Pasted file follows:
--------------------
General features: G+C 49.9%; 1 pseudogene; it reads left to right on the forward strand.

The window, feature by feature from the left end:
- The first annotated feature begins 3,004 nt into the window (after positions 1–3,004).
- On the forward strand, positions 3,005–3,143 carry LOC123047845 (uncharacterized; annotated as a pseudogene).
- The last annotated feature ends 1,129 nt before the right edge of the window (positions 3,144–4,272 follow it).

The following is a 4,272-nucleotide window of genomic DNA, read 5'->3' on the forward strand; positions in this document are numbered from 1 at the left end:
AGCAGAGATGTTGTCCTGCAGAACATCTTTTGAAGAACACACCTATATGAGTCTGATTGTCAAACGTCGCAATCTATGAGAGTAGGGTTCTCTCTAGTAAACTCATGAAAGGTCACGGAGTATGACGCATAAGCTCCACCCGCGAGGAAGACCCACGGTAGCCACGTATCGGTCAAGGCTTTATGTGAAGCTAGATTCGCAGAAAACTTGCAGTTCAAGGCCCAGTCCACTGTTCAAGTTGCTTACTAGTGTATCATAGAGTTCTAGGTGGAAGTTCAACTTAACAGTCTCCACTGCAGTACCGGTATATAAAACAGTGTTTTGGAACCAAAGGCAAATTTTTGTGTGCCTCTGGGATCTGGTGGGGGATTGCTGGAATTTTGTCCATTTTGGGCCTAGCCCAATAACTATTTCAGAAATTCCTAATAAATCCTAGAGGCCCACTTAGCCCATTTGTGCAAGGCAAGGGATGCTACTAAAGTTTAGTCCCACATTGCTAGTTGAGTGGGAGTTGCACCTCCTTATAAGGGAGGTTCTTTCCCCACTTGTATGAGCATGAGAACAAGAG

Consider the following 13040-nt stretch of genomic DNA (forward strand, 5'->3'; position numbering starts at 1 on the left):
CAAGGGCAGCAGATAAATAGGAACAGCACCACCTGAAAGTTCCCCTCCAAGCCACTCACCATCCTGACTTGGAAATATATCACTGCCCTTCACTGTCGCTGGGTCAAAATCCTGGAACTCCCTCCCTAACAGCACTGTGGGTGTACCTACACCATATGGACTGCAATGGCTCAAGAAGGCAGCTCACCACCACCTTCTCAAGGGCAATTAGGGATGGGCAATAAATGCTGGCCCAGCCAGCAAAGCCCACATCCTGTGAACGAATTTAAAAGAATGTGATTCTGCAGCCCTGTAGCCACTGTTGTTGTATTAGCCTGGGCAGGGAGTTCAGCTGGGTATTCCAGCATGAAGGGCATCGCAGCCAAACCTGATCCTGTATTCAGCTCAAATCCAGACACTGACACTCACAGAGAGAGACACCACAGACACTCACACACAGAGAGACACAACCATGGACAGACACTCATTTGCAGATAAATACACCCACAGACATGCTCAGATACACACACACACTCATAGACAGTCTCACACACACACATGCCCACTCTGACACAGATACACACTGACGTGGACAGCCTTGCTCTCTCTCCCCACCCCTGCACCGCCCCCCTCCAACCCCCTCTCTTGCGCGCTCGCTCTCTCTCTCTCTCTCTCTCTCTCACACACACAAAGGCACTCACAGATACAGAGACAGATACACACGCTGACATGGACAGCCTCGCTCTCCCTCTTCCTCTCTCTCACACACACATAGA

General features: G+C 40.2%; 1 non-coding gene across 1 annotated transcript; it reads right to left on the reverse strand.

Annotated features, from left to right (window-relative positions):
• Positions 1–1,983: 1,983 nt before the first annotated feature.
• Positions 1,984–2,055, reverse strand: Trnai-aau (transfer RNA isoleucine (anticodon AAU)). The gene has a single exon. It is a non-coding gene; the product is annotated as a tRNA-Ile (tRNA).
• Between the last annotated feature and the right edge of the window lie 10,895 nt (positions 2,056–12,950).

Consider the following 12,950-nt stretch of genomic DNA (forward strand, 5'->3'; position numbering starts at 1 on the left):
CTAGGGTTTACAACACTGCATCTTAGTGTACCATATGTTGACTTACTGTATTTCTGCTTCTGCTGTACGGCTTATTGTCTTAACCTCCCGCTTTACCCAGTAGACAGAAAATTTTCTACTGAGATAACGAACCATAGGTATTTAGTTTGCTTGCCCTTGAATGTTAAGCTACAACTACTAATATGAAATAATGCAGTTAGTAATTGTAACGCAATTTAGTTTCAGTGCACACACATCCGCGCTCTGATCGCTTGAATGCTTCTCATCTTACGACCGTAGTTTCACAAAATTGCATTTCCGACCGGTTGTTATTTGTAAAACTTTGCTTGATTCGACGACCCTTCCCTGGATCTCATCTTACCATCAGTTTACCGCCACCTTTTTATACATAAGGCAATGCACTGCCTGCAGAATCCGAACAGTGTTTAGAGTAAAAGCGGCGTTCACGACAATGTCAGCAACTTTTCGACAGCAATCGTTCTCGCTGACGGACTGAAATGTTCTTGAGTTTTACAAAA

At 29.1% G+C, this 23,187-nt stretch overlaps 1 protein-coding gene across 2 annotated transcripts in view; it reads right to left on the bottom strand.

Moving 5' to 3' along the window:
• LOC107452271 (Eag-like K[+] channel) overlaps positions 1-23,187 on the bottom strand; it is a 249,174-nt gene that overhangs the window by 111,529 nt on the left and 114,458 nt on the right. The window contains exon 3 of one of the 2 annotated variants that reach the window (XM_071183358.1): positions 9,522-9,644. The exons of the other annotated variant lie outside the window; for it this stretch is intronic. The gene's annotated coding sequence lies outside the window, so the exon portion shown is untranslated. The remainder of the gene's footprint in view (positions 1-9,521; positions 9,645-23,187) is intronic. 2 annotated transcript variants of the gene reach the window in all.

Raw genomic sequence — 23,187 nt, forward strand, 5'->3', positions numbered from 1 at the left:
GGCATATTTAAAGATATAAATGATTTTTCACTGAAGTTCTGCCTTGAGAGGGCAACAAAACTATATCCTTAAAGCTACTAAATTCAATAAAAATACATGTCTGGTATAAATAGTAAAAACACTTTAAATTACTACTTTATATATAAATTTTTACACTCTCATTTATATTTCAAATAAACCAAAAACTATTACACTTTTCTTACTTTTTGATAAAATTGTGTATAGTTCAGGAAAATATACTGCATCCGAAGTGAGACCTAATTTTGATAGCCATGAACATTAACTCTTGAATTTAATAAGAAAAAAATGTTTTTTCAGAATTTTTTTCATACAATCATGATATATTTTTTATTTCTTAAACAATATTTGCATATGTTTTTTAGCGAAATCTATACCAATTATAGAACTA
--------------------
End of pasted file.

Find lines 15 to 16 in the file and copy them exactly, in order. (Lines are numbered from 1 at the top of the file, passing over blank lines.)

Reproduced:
Consider the following 12,950-nt stretch of genomic DNA (forward strand, 5'->3'; position numbering starts at 1 on the left):
CTAGGGTTTACAACACTGCATCTTAGTGTACCATATGTTGACTTACTGTATTTCTGCTTCTGCTGTACGGCTTATTGTCTTAACCTCCCGCTTTACCCAGTAGACAGAAAATTTTCTACTGAGATAACGAACCATAGGTATTTAGTTTGCTTGCCCTTGAATGTTAAGCTACAACTACTAATATGAAATAATGCAGTTAGTAATTGTAACGCAATTTAGTTTCAGTGCACACACATCCGCGCTCTGATCGCTTGAATGCTTCTCATCTTACGACCGTAGTTTCACAAAATTGCATTTCCGACCGGTTGTTATTTGTAAAACTTTGCTTGATTCGACGACCCTTCCCTGGATCTCATCTTACCATCAGTTTACCGCCACCTTTTTATACATAAGGCAATGCACTGCCTGCAGAATCCGAACAGTGTTTAGAGTAAAAGCGGCGTTCACGACAATGTCAGCAACTTTTCGACAGCAATCGTTCTCGCTGACGGACTGAAATGTTCTTGAGTTTTACAAAA